Tom Broughton comments on the impact of the credit crunch on insurers.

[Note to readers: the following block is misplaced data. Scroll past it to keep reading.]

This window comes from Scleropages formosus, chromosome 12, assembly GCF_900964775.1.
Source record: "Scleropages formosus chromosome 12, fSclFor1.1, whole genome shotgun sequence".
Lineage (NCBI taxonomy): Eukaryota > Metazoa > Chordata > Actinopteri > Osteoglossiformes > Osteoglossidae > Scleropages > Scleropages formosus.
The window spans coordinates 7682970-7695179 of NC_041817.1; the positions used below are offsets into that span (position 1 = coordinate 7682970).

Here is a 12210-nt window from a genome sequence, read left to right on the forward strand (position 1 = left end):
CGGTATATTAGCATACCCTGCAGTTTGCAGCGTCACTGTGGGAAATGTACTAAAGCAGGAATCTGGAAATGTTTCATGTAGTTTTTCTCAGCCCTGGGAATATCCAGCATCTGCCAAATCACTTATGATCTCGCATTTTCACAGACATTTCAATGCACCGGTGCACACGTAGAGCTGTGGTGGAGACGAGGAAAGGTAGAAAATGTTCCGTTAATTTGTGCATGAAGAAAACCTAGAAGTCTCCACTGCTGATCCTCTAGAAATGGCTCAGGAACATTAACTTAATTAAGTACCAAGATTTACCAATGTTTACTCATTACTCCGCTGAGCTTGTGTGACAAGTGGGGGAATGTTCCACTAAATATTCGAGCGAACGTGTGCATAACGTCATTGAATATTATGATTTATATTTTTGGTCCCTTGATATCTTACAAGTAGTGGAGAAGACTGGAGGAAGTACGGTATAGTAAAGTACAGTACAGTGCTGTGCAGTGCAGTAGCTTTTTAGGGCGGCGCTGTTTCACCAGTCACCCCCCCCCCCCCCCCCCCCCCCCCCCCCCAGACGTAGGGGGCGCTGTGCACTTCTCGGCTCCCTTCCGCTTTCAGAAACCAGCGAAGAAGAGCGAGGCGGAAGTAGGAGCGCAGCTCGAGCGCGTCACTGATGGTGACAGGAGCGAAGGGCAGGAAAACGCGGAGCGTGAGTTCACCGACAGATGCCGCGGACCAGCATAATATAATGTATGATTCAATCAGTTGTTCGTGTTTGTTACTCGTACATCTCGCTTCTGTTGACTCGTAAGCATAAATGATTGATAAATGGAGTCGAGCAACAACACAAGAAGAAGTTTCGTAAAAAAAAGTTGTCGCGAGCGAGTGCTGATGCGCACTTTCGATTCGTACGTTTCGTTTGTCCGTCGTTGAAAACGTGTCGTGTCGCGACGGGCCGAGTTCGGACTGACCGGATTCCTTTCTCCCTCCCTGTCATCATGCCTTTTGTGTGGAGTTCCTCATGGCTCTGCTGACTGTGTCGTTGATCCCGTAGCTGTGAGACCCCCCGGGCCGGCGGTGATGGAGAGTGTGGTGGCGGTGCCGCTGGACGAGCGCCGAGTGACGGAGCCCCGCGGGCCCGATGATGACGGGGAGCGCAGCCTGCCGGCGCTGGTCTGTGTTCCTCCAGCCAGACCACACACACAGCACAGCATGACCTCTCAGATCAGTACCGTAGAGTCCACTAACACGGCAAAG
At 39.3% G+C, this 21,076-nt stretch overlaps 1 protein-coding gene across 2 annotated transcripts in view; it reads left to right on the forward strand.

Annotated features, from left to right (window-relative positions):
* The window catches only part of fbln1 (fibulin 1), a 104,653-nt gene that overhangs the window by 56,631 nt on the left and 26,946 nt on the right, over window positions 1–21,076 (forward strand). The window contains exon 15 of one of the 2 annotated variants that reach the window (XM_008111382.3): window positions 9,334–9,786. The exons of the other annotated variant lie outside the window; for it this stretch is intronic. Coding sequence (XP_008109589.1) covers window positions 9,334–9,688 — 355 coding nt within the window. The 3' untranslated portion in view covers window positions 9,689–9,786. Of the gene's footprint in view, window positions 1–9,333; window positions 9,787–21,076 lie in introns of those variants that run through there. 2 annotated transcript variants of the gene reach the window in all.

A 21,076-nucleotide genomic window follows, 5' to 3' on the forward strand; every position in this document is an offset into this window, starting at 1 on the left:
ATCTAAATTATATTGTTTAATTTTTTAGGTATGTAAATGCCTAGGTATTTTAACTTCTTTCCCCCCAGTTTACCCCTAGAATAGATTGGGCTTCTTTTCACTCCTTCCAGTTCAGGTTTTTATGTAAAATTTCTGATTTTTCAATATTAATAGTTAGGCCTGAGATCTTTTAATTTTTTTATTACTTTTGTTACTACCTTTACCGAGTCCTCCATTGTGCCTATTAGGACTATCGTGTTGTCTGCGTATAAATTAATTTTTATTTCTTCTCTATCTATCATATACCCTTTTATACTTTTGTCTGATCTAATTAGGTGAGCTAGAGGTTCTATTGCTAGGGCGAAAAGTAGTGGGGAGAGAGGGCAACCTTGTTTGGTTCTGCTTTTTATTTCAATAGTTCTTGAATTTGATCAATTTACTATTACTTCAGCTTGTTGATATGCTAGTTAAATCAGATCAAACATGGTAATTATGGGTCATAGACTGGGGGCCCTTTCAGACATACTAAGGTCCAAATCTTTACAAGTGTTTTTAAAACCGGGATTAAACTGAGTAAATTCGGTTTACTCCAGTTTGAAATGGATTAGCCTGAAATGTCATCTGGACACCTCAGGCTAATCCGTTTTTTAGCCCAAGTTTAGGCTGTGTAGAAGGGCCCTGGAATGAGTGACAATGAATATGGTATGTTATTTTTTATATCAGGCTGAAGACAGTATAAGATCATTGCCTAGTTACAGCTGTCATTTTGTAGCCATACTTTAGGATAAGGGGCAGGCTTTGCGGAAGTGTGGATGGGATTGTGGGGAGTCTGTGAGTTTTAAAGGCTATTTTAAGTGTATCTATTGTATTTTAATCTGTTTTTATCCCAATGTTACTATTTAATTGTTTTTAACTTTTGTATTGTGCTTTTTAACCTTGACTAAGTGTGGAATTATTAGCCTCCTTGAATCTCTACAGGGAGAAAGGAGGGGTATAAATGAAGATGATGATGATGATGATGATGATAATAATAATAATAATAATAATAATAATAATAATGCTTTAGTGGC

“The incidence of fraud increases when times get tough and we are currently monitoring a year on year increase in arson claims on our property account,” Groupama chief executive Francois-Xavier Boisseau says this week. Boisseau explains it is a first sign of the impact of the economic downturn. “It is early days but this appears to be a sign of things to come and another reason why premiums need to move up.” Groupama is not alone, AXA said just last week that its fraud detection rates are up by 80% as the credit crunch take its grip. And the Home Office has indicated that it expects an increase in burglary and acquisitive crime. The insurance sector can cope with opportunistic fraud and has chosen to focus on targeting criminal gangs and using sophisticated detection techniques. But increasing levels of fraud is an additional pressure on insurers who are currently trying to cope with poor investment returns, shrinking global capital markets and a potential threat to the smaller carriers. “I think that the second half of the year will remain very challenging. We expect rates to remain under pressure - especially in commercial lines where there is an urgent need for rating increases”, adds Boisseau. And the message is the same from other insurer chiefs and particularly those in the midst of the current round of negotiations with consolidators. So given this context, the cold reality of broker negotiations at the sharp end have come even clearer into focus for insurers. But the pressure is not all one way. Watch out too for a new reality emerging amongst the consolidators. They will be entering into regular discussions wth financiers to renegotiate their debt and to fund their increasingly expensive models, and it won’t be as cheap as the money that has been given away in the last few years. The balance of power can quickly change and the counter attack from insurers will not go away. The gigantic empires of consolidators will need careful control, policing and integration. So what better time for independent brokers to capitalise on their traditions and track records of professionalism in an effort to secure sensible returns? After all, it takes a different skill set to steer a steady integration path and achieve organic growth through the bad times than it does to keep on growing by acquisition when the sun is shining. And achieving such organic growth will be the big test through any recession for consolidators and insurers alike. IT